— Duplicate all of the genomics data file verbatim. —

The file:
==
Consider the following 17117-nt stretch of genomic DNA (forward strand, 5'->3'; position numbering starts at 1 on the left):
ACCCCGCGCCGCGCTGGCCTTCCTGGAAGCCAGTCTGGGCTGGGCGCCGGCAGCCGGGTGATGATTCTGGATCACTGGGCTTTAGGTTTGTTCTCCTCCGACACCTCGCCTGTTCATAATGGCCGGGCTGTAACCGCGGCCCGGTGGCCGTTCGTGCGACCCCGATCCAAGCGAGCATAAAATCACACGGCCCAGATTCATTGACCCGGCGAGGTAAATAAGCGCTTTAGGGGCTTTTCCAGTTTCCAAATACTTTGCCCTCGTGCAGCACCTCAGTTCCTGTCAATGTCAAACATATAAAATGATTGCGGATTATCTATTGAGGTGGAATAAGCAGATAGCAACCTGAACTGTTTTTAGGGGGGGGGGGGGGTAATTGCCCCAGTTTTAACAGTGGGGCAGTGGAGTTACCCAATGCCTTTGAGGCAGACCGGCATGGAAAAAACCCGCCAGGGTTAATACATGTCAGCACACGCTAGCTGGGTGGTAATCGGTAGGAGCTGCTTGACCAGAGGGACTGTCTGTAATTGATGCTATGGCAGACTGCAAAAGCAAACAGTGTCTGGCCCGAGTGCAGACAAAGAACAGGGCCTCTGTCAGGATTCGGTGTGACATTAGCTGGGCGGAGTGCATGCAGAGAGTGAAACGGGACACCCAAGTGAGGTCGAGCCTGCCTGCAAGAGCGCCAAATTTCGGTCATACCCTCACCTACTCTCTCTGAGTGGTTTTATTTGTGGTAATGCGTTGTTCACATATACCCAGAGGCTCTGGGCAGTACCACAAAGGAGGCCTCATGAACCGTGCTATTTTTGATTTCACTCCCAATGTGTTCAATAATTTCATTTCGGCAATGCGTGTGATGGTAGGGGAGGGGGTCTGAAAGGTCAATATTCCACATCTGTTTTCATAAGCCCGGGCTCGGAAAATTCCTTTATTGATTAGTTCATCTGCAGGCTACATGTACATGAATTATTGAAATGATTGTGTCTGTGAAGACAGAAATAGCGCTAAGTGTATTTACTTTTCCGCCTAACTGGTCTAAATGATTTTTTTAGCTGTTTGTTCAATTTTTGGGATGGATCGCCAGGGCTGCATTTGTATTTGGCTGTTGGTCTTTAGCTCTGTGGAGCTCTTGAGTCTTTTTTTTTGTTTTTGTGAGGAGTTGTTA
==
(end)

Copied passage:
Consider the following 17117-nt stretch of genomic DNA (forward strand, 5'->3'; position numbering starts at 1 on the left):
ACCCCGCGCCGCGCTGGCCTTCCTGGAAGCCAGTCTGGGCTGGGCGCCGGCAGCCGGGTGATGATTCTGGATCACTGGGCTTTAGGTTTGTTCTCCTCCGACACCTCGCCTGTTCATAATGGCCGGGCTGTAACCGCGGCCCGGTGGCCGTTCGTGCGACCCCGATCCAAGCGAGCATAAAATCACACGGCCCAGATTCATTGACCCGGCGAGGTAAATAAGCGCTTTAGGGGCTTTTCCAGTTTCCAAATACTTTGCCCTCGTGCAGCACCTCAGTTCCTGTCAATGTCAAACATATAAAATGATTGCGGATTATCTATTGAGGTGGAATAAGCAGATAGCAACCTGAACTGTTTTTAGGGGGGGGGGGGGGTAATTGCCCCAGTTTTAACAGTGGGGCAGTGGAGTTACCCAATGCCTTTGAGGCAGACCGGCATGGAAAAAACCCGCCAGGGTTAATACATGTCAGCACACGCTAGCTGGGTGGTAATCGGTAGGAGCTGCTTGACCAGAGGGACTGTCTGTAATTGATGCTATGGCAGACTGCAAAAGCAAACAGTGTCTGGCCCGAGTGCAGACAAAGAACAGGGCCTCTGTCAGGATTCGGTGTGACATTAGCTGGGCGGAGTGCATGCAGAGAGTGAAACGGGACACCCAAGTGAGGTCGAGCCTGCCTGCAAGAGCGCCAAATTTCGGTCATACCCTCACCTACTCTCTCTGAGTGGTTTTATTTGTGGTAATGCGTTGTTCACATATACCCAGAGGCTCTGGGCAGTACCACAAAGGAGGCCTCATGAACCGTGCTATTTTTGATTTCACTCCCAATGTGTTCAATAATTTCATTTCGGCAATGCGTGTGATGGTAGGGGAGGGGGTCTGAAAGGTCAATATTCCACATCTGTTTTCATAAGCCCGGGCTCGGAAAATTCCTTTATTGATTAGTTCATCTGCAGGCTACATGTACATGAATTATTGAAATGATTGTGTCTGTGAAGACAGAAATAGCGCTAAGTGTATTTACTTTTCCGCCTAACTGGTCTAAATGATTTTTTTAGCTGTTTGTTCAATTTTTGGGATGGATCGCCAGGGCTGCATTTGTATTTGGCTGTTGGTCTTTAGCTCTGTGGAGCTCTTGAGTCTTTTTTTTTGTTTTTGTGAGGAGTTGTTA